Each month, we compare and benchmark ourselves to these top academic neurosurgical programs by presenting and critically scrutinizing the data in our monthly three-hour Neurosurgery Quality and Safety Update conference. During this meeting, which includes neurosurgical faculty, residents and students, we review many dashboards showing where we stand compared to other top programs, discuss pertinent problem areas in detail, and formulate plans to improve our metrics. We also review relevant morbidity and mortality cases from the prior month from our four major hospitals — University of Minnesota Medical Center, Hennepin County Medical Center, University of Minnesota Masonic Children’s Hospital, and the Minneapolis Veterans Affairs Medical Center. Our residents take turns presenting and updating the group as part of their Resident Quality Improvement Education.

We are also part of the NeuroPoint Alliance Quality Outcomes Database (QOD), formerly known as the National Neurosurgery Quality and Outcomes Database (N2QOD). QOD serves as a continuous national clinical registry for neurosurgical procedures and practice patterns. Its primary purpose is to track quality of surgical care for the most common neurosurgical procedures, as well as provide practice groups and hospitals with an immediate infrastructure for analyzing and reporting the quality of their neurosurgical care.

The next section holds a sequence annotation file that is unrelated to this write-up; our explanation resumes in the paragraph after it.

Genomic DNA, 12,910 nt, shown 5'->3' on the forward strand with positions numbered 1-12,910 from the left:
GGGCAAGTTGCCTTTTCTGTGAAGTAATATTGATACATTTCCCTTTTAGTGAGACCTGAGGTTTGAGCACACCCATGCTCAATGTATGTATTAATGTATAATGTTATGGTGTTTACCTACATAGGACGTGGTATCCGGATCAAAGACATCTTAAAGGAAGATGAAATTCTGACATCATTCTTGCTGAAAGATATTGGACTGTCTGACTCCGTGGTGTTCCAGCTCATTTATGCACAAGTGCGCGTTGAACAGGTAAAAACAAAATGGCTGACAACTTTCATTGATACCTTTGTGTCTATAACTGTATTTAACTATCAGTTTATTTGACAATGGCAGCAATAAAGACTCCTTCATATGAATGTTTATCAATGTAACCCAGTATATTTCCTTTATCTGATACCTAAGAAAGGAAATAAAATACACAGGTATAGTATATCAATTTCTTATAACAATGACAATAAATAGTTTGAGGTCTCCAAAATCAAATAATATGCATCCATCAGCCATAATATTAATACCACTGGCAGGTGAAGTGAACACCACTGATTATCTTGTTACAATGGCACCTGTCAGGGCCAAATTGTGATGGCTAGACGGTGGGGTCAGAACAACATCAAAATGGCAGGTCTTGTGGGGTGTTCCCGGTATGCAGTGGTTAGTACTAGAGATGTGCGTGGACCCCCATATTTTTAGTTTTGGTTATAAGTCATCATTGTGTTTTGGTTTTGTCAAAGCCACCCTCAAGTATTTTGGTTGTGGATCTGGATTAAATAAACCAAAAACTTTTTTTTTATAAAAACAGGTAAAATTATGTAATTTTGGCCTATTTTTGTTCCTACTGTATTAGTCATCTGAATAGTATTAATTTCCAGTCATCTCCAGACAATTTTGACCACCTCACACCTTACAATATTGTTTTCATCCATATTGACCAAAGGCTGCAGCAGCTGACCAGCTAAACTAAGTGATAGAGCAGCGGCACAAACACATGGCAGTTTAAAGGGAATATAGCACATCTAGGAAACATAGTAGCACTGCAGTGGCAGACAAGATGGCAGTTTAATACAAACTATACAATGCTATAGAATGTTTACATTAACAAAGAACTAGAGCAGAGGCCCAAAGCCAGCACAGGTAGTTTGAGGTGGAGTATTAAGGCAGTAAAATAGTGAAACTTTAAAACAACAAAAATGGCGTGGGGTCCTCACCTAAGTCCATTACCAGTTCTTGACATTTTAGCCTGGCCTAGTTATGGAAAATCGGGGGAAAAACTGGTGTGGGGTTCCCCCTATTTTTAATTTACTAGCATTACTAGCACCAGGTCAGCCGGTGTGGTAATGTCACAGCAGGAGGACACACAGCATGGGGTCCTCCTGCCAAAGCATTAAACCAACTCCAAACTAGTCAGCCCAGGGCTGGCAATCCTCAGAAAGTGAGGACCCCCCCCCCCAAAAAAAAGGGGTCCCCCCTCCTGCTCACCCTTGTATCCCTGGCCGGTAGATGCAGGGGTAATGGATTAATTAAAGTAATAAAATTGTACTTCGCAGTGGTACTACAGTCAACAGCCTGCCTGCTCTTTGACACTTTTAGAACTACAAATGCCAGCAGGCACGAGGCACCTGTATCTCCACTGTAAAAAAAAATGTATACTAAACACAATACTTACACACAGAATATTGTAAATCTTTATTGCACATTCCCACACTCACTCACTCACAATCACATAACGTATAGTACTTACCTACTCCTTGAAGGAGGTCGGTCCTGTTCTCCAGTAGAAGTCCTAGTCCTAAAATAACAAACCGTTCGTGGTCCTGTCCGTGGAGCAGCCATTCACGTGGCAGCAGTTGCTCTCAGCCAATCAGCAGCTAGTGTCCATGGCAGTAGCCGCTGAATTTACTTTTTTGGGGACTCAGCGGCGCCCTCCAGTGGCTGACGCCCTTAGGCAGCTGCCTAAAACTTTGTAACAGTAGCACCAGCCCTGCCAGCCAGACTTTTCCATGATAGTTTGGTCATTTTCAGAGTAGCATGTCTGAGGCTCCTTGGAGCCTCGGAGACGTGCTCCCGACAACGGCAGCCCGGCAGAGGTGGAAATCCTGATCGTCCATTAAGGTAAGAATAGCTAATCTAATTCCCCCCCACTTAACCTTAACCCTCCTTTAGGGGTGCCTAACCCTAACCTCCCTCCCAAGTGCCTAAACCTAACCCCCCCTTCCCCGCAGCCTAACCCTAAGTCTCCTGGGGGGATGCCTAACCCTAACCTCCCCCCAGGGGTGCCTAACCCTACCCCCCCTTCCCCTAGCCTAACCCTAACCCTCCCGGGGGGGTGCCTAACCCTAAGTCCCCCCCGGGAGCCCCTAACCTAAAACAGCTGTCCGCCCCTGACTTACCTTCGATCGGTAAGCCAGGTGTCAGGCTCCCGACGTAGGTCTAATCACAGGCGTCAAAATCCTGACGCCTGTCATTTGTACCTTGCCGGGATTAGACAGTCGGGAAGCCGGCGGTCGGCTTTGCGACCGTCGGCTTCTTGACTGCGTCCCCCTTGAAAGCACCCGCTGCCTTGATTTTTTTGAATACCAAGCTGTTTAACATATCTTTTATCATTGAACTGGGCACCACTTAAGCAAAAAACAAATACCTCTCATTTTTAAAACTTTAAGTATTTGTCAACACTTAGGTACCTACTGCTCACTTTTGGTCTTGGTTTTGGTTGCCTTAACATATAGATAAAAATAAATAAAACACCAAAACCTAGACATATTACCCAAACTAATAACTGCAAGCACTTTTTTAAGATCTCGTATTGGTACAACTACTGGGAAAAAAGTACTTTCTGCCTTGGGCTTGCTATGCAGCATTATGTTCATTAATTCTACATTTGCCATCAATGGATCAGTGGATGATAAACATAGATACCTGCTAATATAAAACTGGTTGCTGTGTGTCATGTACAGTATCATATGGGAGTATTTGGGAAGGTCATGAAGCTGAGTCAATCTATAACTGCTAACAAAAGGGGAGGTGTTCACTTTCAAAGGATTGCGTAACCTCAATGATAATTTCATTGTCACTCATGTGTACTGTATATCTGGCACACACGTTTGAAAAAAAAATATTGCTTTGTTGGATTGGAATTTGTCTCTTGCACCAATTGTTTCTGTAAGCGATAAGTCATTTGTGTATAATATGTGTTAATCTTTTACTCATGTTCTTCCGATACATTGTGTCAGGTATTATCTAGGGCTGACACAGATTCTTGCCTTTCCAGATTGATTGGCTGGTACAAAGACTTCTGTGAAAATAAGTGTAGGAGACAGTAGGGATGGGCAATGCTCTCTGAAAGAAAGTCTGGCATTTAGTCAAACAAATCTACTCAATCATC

Our areas of quality improvement focus are based on several factors, including:

  1. Our standing compared to national standards
  2. Clinical impact for our patient population
  3. Improvements that are in alignment with our institution
  4. Areas for which we have a reliable method to measure, track progress, and compare to other institutions
  5. Measures that can improve our hospital grading and ranking.

Our Quality and Safety program continues to grow and expand. If you have any questions, please contact Daniel Guillaume, MS, MD, at dguillau@umn.edu.

Expand all

Current Quality & Safety Projects

  1. Lowering our mortality Index: the Mortality index is the observed-to-expected (O/E) mortality ratio based on a complex formula. A ratio of <1.0 equals a better than expected performance, whereas a >1.0 ratio is worse than expected. Our goal is to achieve the top decile (90th percentile) within three years.